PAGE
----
W3C home > Mailing lists > Public > public-web-bluetooth@w3.org > April 2016

Eddystone->Web Bluetooth upgrade and Allowed Services

From: Jeffrey Yasskin <jyasskin@chromium.org>
Date: Thu, 31 Mar 2016 17:32:09 -0700
Message-ID: <CANh-dXm6Af9aFWSN1Gwt8TkGLSn+ic3frQ=MEJfKDPNp1APw5g@mail.gmail.com>
To: public-web-bluetooth <public-web-bluetooth@w3.org>
Cc: Scott Jenson <scottj@google.com>
We're looking into
https://github.com/WebBluetoothCG/web-bluetooth/issues/163, to allow a page
opened from a Physical Web notification, to communicate with the device
that advertised its URL. There's a question around how to infer the Allowed
Services List (
https://webbluetoothcg.github.io/web-bluetooth/#allowed-services-list) for
such a device.

The Allowed Services List exists so that in the future we can build a
registry of UUID -> human-readable meaning, and then we can have the
requestDevice() dialog explain to users what exactly the website wants to
do with the device. For example, instead of "pair with", we might be able
to say "read your heart rate". In order to have that option in the future,
we have to enforce that developers accurately list their UUIDs today.

The Physical Web flow works approximately as follows (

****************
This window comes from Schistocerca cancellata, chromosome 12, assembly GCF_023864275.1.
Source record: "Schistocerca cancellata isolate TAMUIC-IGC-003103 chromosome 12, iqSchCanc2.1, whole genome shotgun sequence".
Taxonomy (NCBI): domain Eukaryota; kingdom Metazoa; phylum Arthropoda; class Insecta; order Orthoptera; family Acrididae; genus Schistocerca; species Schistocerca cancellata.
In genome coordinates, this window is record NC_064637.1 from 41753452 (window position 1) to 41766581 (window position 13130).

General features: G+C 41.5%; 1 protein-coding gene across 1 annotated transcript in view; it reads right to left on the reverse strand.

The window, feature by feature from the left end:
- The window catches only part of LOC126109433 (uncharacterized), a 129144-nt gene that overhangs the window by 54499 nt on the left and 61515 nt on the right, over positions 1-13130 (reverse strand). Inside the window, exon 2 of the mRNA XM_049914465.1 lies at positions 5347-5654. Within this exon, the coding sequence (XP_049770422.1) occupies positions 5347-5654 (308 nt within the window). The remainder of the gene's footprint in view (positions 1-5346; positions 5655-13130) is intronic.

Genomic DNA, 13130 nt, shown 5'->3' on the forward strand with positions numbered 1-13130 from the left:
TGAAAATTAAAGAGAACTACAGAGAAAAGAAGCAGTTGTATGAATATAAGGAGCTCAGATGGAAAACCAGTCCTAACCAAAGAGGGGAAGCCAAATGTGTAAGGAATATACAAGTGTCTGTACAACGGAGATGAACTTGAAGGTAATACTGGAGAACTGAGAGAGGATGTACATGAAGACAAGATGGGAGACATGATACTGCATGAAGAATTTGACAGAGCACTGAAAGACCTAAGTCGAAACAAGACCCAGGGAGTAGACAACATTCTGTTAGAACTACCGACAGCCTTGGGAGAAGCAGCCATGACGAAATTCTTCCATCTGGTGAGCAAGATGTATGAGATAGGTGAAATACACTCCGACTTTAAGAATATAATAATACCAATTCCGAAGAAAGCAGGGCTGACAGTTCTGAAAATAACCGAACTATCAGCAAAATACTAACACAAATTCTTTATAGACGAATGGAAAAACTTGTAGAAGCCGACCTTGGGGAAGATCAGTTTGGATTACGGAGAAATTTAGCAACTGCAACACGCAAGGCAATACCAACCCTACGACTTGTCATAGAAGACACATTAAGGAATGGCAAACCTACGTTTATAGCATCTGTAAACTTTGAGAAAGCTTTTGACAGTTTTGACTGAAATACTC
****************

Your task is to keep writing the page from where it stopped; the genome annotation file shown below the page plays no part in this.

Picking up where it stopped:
1. The browser receives a BLE advertisement including a URL.
   2. It sends this URL to a web service, which fetches the URL, scrapes
   metadata out of it, and replies to the browser with that metadata.
   3. The user is shown a list of URLs with titles, etc. and selects one.
   4. The browser opens that URL.
   5. The site uses Web Bluetooth to start communicating with the device.

I see 4 options for handling the allowed services list in the physical web
upgrade flow:

   1. Have the physical web service scrape the allowed services list out of
   the site and pass it to the browser. This allows the list of URLs in step 3
   to include the requested services.
   2. Have the site call a function to request additional services between
   steps 4 and 5. This would need to be in response to a user gesture and
   return a promise so the browser could show the user the requested services.
   This function would be useful in other situations too.
   3. Assume that if a device advertises a particular URL, then the device
   is designed to work with that site, and the user doesn't need to see the
   requested services. Other sites would still need to declare the services
   they're going to use.
   4. Give up on the allowed services list for all sites. (I don't think we
   should do this, but it's an option.)

Do the folks on this list have any opinions on which option we should pick?

Received on Friday, 1 April 2016 00:32:57 UTC

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